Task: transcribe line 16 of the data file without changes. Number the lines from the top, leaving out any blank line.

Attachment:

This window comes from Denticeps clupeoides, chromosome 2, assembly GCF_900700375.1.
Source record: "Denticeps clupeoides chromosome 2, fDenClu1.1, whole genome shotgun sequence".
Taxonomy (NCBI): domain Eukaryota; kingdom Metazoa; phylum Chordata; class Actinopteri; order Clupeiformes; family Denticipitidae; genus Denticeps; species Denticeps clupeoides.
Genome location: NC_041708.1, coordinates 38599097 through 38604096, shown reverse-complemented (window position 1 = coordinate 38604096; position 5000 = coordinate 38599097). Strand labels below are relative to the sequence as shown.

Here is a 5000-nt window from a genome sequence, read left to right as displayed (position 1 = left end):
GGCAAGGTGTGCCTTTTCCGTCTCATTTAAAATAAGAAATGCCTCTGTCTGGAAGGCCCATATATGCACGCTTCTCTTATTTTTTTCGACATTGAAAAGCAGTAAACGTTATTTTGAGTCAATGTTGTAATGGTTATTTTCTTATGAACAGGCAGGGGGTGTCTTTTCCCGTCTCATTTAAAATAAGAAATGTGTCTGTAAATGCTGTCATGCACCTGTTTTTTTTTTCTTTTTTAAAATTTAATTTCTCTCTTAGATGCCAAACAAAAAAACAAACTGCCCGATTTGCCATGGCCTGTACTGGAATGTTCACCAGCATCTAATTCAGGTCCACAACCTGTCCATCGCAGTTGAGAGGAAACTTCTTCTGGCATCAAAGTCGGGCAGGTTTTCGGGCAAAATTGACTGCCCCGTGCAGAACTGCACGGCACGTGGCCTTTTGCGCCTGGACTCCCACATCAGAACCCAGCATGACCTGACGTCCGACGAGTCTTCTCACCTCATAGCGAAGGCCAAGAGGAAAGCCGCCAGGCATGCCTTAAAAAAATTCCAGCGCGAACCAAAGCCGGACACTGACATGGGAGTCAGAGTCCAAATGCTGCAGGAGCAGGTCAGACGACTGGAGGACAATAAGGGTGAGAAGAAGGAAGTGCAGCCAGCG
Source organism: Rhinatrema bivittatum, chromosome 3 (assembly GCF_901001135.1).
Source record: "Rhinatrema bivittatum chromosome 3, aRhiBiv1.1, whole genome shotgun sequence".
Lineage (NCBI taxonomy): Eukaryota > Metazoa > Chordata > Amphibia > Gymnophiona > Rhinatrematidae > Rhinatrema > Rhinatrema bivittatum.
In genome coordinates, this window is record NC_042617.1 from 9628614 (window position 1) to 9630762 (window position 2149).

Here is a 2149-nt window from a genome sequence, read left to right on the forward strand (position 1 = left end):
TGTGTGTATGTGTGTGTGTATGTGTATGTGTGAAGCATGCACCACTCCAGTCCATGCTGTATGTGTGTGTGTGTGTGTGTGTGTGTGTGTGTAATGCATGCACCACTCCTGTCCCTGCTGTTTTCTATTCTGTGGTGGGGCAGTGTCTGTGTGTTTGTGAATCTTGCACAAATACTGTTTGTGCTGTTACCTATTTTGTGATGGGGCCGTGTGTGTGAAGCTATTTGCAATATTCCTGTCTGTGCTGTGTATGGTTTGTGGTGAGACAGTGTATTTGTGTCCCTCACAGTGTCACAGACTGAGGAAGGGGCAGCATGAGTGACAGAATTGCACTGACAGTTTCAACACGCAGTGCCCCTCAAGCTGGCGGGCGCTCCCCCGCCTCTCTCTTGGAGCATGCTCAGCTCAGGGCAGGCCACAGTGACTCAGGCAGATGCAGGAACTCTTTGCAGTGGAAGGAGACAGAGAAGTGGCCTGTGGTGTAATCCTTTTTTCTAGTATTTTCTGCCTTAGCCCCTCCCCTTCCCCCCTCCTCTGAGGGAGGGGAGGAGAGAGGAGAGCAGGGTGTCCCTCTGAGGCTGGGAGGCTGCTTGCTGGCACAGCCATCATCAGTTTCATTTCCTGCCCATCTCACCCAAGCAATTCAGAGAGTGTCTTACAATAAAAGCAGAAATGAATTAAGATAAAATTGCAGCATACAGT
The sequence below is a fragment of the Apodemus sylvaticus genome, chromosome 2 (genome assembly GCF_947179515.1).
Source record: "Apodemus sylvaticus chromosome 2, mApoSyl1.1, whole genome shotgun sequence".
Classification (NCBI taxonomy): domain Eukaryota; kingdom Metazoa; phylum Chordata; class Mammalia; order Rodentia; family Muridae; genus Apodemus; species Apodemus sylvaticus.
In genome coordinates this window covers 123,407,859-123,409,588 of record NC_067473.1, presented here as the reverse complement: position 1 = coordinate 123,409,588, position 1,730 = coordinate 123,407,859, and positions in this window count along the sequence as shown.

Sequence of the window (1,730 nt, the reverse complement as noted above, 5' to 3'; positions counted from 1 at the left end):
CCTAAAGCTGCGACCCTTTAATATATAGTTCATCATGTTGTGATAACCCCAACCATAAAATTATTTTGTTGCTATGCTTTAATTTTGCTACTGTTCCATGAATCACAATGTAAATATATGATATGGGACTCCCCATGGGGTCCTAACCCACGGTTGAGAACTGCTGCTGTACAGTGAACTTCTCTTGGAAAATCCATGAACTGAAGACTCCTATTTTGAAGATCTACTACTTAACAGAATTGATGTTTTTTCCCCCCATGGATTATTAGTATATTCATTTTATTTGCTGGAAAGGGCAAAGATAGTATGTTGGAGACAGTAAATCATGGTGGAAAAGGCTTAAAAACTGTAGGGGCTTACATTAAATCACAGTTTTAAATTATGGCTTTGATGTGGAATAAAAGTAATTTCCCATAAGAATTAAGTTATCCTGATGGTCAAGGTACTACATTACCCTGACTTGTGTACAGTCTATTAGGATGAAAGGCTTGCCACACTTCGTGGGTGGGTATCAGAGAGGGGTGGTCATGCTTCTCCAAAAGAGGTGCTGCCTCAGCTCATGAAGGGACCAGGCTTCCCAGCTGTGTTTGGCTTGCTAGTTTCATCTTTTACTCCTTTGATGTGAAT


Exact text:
In genome coordinates this window covers 123,407,859-123,409,588 of record NC_067473.1, presented here as the reverse complement: position 1 = coordinate 123,409,588, position 1,730 = coordinate 123,407,859, and positions in this window count along the sequence as shown.